How To Make Math Homework For 1st Grade Playful And Interesting

First grade can be a trying time for children, but especially for newer teachers. For a lot of the kids, this might be their first real introduction to numbers and concepts such as addition, subtraction, even the clock face! So you want to make their homework as interesting as you can, in order to keep them engage. Here are some simple ideas to keep those kids learning.

Make It Real

Maths can be tricky, as a lot of it seems abstract. If they are struggling with addition and subtraction, make their homework more physical. Tell them to find a certain quantity of leaves or pens, or have them count many toys they have. Ask them to find out their parent’s age, and find the difference between their own age and that of their parents. Ask them to count the animals on the street they live on, or how many pieces of food are in their fridge. Simple things like this can really make the concepts of numbers more real to them.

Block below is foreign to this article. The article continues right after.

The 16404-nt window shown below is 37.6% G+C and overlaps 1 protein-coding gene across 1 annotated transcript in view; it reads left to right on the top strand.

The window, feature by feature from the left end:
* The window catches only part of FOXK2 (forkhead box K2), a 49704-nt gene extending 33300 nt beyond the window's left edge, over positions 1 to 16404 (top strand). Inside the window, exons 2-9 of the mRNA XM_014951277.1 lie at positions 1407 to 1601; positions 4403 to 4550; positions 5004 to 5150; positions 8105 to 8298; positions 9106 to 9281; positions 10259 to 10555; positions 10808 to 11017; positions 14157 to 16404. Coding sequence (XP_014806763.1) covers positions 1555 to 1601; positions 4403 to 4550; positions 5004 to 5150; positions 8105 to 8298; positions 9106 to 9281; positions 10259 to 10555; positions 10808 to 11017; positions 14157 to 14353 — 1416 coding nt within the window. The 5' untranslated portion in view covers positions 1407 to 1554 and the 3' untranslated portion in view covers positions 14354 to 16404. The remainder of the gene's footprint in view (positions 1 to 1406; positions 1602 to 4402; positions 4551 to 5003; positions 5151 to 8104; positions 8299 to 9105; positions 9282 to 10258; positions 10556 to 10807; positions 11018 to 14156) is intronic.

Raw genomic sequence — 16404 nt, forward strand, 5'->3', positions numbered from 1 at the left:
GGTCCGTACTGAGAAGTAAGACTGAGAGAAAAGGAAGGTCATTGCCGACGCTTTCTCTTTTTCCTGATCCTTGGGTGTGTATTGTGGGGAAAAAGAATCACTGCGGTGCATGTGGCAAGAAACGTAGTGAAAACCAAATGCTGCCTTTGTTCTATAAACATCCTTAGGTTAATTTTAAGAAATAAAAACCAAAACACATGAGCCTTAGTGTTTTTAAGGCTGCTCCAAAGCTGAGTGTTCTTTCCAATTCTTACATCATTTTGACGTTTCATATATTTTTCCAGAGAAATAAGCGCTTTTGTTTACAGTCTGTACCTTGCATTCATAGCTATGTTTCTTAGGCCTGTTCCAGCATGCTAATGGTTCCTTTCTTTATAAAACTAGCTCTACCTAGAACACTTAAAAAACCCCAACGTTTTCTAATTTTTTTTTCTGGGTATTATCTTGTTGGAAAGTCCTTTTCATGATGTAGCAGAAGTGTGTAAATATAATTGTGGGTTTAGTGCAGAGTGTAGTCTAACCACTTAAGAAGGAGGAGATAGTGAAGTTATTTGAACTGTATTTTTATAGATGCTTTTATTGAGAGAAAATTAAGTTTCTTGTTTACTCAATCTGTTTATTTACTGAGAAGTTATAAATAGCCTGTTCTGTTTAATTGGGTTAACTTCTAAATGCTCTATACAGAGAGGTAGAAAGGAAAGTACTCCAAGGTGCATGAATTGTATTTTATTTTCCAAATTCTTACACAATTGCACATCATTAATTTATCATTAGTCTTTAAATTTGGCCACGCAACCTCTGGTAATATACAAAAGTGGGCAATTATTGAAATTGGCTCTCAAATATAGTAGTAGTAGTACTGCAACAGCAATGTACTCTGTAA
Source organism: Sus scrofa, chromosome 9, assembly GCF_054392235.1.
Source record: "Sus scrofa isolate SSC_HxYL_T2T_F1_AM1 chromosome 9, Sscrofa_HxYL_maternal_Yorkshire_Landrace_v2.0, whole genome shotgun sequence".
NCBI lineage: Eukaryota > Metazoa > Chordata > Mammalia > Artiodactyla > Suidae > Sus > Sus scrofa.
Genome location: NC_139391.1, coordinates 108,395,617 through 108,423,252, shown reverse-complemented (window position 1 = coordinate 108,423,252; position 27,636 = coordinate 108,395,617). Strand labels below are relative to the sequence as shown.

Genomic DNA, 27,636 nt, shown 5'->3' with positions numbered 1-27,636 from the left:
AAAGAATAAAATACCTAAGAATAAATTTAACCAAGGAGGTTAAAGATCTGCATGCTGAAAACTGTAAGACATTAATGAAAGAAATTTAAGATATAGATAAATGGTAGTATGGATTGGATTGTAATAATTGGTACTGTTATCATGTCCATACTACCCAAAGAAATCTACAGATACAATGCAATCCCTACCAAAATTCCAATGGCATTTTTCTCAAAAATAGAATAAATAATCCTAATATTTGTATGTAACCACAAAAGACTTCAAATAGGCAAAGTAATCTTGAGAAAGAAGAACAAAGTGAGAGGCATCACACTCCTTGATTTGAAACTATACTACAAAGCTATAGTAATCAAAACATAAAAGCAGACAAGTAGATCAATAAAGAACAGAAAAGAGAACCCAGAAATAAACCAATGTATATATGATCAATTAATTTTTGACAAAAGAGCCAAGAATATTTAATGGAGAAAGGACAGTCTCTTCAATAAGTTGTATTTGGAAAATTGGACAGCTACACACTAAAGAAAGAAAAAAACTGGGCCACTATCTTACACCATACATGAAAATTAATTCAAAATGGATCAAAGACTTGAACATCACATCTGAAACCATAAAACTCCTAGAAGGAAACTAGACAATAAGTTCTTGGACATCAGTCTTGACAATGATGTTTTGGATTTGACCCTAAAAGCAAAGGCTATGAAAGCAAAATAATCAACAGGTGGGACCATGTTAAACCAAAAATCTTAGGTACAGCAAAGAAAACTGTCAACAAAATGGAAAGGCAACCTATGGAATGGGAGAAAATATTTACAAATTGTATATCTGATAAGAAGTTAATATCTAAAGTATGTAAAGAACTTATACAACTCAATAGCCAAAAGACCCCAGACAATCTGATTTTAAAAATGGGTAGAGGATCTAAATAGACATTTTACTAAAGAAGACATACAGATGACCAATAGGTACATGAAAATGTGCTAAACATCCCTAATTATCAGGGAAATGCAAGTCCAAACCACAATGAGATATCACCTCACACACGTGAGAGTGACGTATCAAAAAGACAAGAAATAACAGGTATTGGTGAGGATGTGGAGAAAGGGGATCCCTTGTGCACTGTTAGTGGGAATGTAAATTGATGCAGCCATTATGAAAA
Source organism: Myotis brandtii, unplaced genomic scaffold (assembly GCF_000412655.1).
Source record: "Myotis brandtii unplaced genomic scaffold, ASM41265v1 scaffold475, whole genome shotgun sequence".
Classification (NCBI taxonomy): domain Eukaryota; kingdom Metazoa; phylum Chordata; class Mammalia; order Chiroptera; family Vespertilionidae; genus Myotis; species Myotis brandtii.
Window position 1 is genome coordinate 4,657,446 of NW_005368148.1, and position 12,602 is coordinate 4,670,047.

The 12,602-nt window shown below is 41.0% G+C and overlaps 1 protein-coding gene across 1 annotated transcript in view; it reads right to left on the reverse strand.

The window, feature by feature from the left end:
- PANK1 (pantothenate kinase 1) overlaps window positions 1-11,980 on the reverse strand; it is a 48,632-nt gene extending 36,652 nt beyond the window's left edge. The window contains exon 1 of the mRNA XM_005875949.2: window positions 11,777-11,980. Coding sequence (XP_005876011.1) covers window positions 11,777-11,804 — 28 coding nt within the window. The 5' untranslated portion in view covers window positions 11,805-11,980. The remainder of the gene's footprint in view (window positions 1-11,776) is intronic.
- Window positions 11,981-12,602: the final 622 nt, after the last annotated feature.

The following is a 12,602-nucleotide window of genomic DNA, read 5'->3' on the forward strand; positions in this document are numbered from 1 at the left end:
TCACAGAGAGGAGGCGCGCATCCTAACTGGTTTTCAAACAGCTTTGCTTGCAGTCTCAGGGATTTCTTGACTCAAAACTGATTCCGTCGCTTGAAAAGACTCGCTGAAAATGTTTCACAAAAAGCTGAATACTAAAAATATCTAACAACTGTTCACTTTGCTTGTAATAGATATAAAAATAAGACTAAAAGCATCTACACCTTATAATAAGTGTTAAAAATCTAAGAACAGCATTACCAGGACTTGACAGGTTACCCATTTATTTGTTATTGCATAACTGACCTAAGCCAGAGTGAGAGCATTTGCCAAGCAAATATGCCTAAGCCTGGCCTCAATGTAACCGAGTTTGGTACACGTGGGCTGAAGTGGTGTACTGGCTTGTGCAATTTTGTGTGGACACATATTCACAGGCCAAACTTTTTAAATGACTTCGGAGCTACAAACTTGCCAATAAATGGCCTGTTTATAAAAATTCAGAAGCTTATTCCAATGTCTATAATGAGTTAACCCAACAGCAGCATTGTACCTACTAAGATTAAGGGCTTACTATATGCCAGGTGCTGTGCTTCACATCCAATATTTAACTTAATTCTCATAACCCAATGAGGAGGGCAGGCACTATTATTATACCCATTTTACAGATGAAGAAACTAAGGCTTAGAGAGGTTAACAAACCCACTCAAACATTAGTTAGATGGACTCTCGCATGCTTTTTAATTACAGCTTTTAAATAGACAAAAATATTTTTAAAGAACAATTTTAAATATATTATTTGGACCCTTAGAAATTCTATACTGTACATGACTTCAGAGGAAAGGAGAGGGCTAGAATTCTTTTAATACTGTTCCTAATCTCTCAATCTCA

Make It Practical

Ask the kids to create cardboard cut-outs of numbers and shapes, or whatever you’re teaching at the moment. Have them make diagrams and their own little mathematical dioramas. Use these in class later. The kids can be a different number each and they have to find a partner to add up to different amounts. These little ways incorporate homework into school work and tie it all together, and they’ll want to know more if it’s more personal to them.

Make It Interesting

Children will always want to play over learn. It’s in their nature. So don’t set them homework that focuses too heavily on answering quiz-style questions in their book. Some of this is ok, and there will always be one or two who enjoy this, but for most kids, they want to do something fun and exciting. If you’re teaching them geometry, try to have them draw different shapes in the home, and when they come in they can think of the names for those things.

Utilise Their Culture

What are kids into? Think of the cartoons they watch, the movies they like, the games they play. Try to incorporate these into their homework. Change up the questions so it’s not a train leaves a station at blah blah! but instead, it’s their favourite comic character goes shopping, their favourite cartoon hero gets on a bus. Little things like this make it more attractive to younger kids.